I wanted to start this blog with First by Emir ‘Drey’ Diril for a number of reasons. This track was made back in 2007 and it was the first piece for which I wrote an in-depth song analysis back in the day. So in a way this was the piece that got me started doing song analysis.
Emir Diril is a very talented young composer/guitarist. You are likely to see many more pieces from him getting reviewed here as he is one of my favorite composers. Definitely check out more of his stuff.
The track starts with a minimal but tasteful Japanese motif played with a Yangqin that starts to get some support from a western string section; first the violins then violas and cellos. I must say I really love the sudden jump back to the east at around 00:34 with the wind instrument (sounds like a Bawu but I am not sure) and the taiko drums coming back. Especially the build up of the bass moving from A to D starting at 00:45 is another piece of simple yet masterful orchestration. This build up gets even more epic with the addition of the chords played by the brass section at 00:59
I need to pause here and talk about something else here briefly. The use of brass section in computerized orchestrations is extremely tricky business. It is very hard to achieve believable and technically sound brass parts. We are all spoiled by Hollywood soundtracks that have been using brass in actions scenes, epic wars etc. that I believe we have certain expectations from the brass section by now as listeners. The other main two melodic families of instruments in the symphony orchestra (namely the strings and the woodwinds) are not as hard. Somehow the strings (even with somewhat lame sound libraries) sound well (especially if slow enough) and the woodwinds also have less problems especially with fitting melodies and Mozart-like solo use. But the brass my friend… You can tell a lot by a modern day composer by looking at their proficiency at using brass.
And this is one of the highlights of Emir to me. He is an absolute master of the brass section. OK I hope I have brought enough attention to this issue, let’s move on with the review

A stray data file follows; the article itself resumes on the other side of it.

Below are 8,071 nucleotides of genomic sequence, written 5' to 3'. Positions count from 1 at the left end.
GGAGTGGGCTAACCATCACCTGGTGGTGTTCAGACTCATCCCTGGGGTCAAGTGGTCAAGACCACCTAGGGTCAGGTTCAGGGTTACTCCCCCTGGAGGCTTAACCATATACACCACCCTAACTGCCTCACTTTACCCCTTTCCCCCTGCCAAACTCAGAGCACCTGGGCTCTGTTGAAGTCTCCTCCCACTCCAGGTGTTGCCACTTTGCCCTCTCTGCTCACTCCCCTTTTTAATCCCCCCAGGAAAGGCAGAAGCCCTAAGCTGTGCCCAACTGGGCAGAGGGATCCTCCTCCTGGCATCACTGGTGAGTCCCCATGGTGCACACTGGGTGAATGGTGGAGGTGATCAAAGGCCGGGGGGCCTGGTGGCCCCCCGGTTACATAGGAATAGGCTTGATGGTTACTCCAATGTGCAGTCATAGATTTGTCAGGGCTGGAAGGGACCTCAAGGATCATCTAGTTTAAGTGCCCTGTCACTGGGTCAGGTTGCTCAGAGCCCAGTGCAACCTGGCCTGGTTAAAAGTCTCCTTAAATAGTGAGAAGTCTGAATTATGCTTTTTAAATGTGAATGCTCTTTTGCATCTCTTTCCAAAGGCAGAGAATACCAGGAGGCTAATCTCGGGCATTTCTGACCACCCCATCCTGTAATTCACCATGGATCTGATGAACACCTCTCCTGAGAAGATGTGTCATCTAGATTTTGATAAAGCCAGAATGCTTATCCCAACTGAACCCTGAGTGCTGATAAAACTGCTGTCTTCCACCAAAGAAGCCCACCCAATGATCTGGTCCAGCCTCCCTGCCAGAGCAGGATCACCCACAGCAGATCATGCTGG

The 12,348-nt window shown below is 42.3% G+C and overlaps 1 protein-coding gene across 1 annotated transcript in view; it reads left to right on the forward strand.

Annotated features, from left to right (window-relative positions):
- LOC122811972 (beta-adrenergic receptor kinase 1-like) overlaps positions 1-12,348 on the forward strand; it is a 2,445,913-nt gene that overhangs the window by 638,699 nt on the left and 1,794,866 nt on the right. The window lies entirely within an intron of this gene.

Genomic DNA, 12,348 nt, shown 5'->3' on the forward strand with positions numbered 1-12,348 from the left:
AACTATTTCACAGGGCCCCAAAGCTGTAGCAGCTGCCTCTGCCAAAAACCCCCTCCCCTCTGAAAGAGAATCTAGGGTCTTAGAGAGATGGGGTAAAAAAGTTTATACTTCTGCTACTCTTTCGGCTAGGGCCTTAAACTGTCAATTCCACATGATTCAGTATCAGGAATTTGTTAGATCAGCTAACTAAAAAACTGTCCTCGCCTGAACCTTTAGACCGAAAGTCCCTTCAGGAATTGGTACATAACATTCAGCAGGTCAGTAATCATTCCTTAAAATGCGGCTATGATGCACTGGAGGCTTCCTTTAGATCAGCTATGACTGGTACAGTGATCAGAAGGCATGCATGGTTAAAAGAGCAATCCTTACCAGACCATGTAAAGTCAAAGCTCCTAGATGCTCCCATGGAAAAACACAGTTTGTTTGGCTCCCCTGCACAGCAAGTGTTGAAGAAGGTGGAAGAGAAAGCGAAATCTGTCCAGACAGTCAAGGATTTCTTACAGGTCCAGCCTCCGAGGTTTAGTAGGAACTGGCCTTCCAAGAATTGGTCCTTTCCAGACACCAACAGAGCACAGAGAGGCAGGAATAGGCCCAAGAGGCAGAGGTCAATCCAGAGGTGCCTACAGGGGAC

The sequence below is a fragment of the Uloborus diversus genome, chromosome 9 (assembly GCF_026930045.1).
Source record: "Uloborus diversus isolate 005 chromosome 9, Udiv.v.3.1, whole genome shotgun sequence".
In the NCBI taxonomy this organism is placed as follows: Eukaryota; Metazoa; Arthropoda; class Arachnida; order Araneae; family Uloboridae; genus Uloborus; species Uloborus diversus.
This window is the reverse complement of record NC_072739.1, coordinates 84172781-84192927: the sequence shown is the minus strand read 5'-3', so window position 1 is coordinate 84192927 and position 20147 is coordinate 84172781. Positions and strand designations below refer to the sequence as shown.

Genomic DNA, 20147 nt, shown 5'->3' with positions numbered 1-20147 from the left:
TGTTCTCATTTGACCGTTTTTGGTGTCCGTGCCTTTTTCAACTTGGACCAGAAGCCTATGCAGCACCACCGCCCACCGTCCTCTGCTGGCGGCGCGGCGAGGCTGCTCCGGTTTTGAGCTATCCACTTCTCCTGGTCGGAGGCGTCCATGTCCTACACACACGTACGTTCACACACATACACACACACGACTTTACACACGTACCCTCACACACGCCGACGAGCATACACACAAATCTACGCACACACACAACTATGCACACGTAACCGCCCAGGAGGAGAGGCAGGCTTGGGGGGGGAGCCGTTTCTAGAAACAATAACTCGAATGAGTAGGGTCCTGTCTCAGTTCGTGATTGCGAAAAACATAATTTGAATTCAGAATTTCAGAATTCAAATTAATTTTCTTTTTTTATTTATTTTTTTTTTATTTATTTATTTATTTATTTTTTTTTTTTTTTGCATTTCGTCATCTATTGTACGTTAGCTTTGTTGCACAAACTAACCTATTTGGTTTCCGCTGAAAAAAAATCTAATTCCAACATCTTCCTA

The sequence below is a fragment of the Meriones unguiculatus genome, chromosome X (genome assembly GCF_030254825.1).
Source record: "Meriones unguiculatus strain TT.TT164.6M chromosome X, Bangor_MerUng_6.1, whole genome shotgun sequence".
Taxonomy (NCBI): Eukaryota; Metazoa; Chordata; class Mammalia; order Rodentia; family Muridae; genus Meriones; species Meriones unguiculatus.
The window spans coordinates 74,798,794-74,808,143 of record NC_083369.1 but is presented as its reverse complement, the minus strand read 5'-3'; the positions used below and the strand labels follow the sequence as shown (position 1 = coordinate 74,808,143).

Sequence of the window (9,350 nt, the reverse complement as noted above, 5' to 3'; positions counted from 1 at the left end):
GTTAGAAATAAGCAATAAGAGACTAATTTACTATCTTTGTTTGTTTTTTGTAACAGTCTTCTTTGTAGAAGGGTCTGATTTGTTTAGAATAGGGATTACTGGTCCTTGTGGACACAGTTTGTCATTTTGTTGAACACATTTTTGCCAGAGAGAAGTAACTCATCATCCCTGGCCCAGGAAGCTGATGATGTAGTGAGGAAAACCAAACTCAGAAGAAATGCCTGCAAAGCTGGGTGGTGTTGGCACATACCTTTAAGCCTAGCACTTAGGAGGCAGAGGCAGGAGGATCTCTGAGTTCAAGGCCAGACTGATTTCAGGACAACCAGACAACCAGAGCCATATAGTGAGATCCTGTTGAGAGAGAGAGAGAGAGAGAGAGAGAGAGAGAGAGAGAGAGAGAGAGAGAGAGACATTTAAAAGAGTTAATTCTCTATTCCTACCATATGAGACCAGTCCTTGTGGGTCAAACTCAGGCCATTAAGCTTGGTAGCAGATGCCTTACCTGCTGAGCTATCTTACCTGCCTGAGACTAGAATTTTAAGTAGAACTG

The build up ends with a great hook at 1:08. Again notice how masterfully the orchestra implements a crescendo into the harp sweep. The timing at which the brass section is silenced, followed by the violas and cellos with only the violins remaining at the top. In a matter of three seconds where many composers would have probably just gotten sloppy and forget, Emir here displays a finely tuned sense of dynamics understanding and perfect taste.
And comes the heart stopping piano motif (A, G, D, E) at 1:13. From this point on the piece seems to just gain momentum and keep flowing non stop to its end. It is a particularly hard part to review in writing, since there is so much movement intervowen. But the first time I listened to this piece I got goosebumps at the piano motif. And before I could even comprehend what happened Emir kept coming back with more orchestral sophistication, taking the listener on a flowing voyage through melody and harmony.
Even as early as 1:18 the cellos start supporting the piano with an answering bass melody while the rest of the violins calmly provide the harmonic framework. 1:24 the violas enter into an arpegio motif under the violins and after two measures get joined by second violins a third away. And at 1:37 things start to get seriously epic, with the addition of snare drum (the marching band rhythm) and the brass section again (almost like a battle cry in the making)
Another harp sweep in 1:53 takes us to a part dominated by harmonic movement without a melody in the fore front. This is a choice that I particularly admire. For listeners melody is usually the most memorable part with rhythm being the thing that moves them and harmony being the thing that whispers to their mood. For a composer to take the harmony center stage like this is rare and takes courage. Courage in orchestration and structure. Obviously Emir has that. And he not only has the courage but also the technical prowess to pull this off beautifully as well. Piano gives up its melodic role and falls into an arpegio. There is a gradual build up among the brass, piano and finally strings until 2.20. That’s when the yangqin makes its return with its part from 0:45, but this time in front of a more mature, finalistic and resolving harmonic framework. It takes us all the way back to the beginning motif at 2.39.
I believe in all art forms there is an inherent conflict. A conflict between the technical prowess about the medium and the artistic attributes like originality and sincerity. As an example think of Malmsteen with his extreme technical prowess (but often critisized of being repetitive – btw I love Malmsteen). Or think of Nirvana and other grunge artists that had a lot of sincerity and originality (but often critisized for their lack of technical prowess). The main conflict is the moment you start to “show” technical prowess, it becomes recognizable in and of itself as a separate entity then the overall context which it is a part of. And that breaks the flow of the overall piece more often than not. That is why doing something that is both technically awesome and artistically true is very hard and rare.
To me Emir managed to do exactly that with First. A perfect combination of artistic integrity and technical prowess. A natural beauty with a strong design.
You can listen to First in Emir’s MySpace page.